Trust &

A Guide to Wellbeing in Architecture Practice

Trust and transparency are vital to a healthy and productive workplace. Trust is established when people have confidence in their colleagues and leaders, while transparency relates to the openness and accuracy of information shared within practice. 

Creating a work environment where everyone feels valued and engaged is crucial for the success of the practice and the wellbeing of all. Where there is a free flow of information, including about tensions and challenges within a practice or a job, staff have a greater insight into why leadership decisions have been made, and hence a greater understanding and often acceptance of those decisions. People feel empowered when they are trusted with information and, in turn, feel respected, supported and valued. 

This guide investigates the benefits of workplaces that value trust and transparency and shows how this can support work-related wellbeing in practice. It provides guidance for practices, individuals and professional bodies to help support trust and transparency in the profession and explores the challenges involved in implementing workplace change.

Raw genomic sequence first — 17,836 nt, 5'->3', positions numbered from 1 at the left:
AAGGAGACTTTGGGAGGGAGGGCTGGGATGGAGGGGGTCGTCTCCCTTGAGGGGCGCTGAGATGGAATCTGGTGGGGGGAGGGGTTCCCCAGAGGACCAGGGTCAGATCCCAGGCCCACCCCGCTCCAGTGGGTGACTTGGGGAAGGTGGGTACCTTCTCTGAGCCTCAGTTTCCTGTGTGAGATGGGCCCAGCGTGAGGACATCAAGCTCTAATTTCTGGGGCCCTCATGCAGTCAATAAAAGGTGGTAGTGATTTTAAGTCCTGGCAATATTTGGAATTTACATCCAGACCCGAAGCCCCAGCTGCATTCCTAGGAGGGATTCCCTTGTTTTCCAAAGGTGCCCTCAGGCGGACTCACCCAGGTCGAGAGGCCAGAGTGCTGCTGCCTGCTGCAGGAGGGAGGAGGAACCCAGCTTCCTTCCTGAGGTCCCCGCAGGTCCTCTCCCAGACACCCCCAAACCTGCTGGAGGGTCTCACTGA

1. What is the issue
1. What is the issue
1. What is the issue

The Guides to Wellbeing in Architecture Practice are an outcome of the Wellbeing of Architects research project. They were published by Parlour in May 2024.

Primary authors for this guide are Susie Ashworth and Alison McFadyen. It was edited by Susie Ashworth and Justine Clark, with input from Naomi Stead, Kirsten Orr and Maryam Gusheh. The guide project was managed by Alison McFadyen, with additional writing and research by Byron Kinnaird, Naomi Stead, Liz Battiston and Vicki Leibowitz. Full credits are available in the Guide acknowledgements.

Read the full set of guides

DISCLAIMER These guides provide overviews only, with prompts for thought and ideas for consideration. They are not a substitute for professional or legal advice.

Individuals and practices should seek advice regarding policy on wellbeing, employment and human resources, as well as advice about particular situations, from their legal, HR or other business adviser. Like the other guides in this series, this does not offer medical opinion, diagnosis or advice – individuals should consult their health professional as appropriate.